In 2017, the Kronos Quartet recorded an album of music by composer Henryk Górecki. Jeffrey Zeigler played the cello as part of the quartet, lending a deep somber tone to the mournful compositions. I mention Górecki because the work on Zeigler’s new project, Slow Beethoven, has striking similarities to the common aural themes found in the late Polish composer’s pieces. Slow Beethoven focuses on the first movement from Beethoven’s Opus 131, Adagio ma non troppo e molto espressivo. The piece, usually running at around eight minutes, has been pulled into an epic 45-minute piece so that each moment of Beethoven’s original work can be savored and wrung out for its emotional capacity.
Zeigler works with a quartet that includes Lara St. John and Miranda Cuckson on violin and Milan Milisavljevic on viola. Zeigler, the Music Director for the National Sawdust Ensemble, leads the quartet at National Sawdust’s Brooklyn location. What is so innovative about the project is that while Zeigler and company were playing the piece, the audio was piped into the TANK Center for Sonic Arts in Colorado. The musicians’ playing took on resonance and depth due to TANK’s venue – an empty, cavernous water tank in the deserts of Colorado. When the musicians move slowly and solemnly through the music, the ambience of the tank adds a sorrowful accent (as well as a lushness) to the sound as it reverberates.
Though it may feel daunting to approach a project like Slow Beethoven because it’s one long track that runs about 45 minutes long, the experience does not feel slow or lagging, despite the premise of the work: instead of feeling sluggish, the changing of the tempo makes the work feel more poignant, far more melancholy. The measured way in which the track progresses – there are few peaks and valleys, and we don’t hear a crescendo or a rousing until we’re almost at the end of the piece – means the emotion is sustained and regulated, always in control. It’s at once hypnotic and expressive, keeping the audience in a state of perpetual pathos. The deliberate pace also allows Beethoven’s original composition to take on new shades of blue as the quartet finds space at a slower speed to let the chords in the piece travel through space.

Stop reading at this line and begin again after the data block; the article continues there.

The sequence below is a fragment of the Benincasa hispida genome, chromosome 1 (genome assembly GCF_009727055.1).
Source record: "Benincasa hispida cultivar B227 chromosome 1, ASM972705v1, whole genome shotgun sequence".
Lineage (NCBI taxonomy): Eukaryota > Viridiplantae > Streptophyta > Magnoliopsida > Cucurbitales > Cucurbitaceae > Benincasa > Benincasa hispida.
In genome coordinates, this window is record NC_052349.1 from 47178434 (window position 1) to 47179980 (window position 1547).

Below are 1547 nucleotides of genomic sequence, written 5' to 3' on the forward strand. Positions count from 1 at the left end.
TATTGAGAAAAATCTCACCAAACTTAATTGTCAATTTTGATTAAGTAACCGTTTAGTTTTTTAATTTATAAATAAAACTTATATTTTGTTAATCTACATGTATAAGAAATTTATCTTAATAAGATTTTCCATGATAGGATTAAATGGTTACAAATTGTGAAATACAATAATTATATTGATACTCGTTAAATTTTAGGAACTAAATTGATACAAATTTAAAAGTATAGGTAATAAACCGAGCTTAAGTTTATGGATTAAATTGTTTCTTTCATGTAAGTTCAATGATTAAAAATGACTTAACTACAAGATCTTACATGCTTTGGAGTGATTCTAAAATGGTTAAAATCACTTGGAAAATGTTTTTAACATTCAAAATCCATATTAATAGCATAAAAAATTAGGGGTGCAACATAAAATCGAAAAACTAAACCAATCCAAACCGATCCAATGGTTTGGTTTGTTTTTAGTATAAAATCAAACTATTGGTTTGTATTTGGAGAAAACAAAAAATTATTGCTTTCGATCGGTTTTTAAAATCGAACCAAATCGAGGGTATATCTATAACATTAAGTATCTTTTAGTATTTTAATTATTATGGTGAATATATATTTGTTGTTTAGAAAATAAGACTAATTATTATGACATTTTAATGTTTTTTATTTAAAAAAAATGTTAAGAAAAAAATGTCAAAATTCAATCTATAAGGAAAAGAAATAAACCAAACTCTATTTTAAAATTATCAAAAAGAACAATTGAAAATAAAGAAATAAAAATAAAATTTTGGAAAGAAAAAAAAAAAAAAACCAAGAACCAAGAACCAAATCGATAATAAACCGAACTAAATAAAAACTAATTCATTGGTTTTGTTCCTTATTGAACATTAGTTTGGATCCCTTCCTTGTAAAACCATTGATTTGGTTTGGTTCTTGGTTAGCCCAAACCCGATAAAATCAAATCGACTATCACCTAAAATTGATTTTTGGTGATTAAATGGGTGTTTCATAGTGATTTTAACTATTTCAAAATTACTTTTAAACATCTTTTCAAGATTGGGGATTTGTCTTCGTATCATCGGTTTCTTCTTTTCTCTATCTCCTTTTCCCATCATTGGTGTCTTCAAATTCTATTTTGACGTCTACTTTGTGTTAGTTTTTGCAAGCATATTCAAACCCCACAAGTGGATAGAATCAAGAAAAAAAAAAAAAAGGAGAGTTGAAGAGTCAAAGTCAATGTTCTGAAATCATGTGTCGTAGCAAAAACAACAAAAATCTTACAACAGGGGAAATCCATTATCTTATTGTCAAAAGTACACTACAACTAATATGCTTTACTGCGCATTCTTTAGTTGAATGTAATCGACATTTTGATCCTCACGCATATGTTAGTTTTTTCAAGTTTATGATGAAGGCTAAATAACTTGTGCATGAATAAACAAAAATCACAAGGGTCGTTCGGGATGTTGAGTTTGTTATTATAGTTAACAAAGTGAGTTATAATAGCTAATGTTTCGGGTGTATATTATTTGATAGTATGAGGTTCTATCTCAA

If there is a criticism to be had for this record is that the quartet only tackles one part of the whole piece – given how startlingly good Slow Beethoven is, one hopes that this could be an ongoing series. Given the reputation, ubiquity, and popularity of the music, trying to do something new or novel is a formidable challenge. This recording is unique because it finds a new timber to the sadness by allowing the music to stand independently. By stretching the piece, the recording exposes the music’s ‘bones’ and structure, highlighting Beethoven’s composition’s genius. Often when a classical work is slowed down, it collapses, but the arrangement on Slow Beethoven recasts the piece as something wholly new, recasting it as a contemporary classical dirge.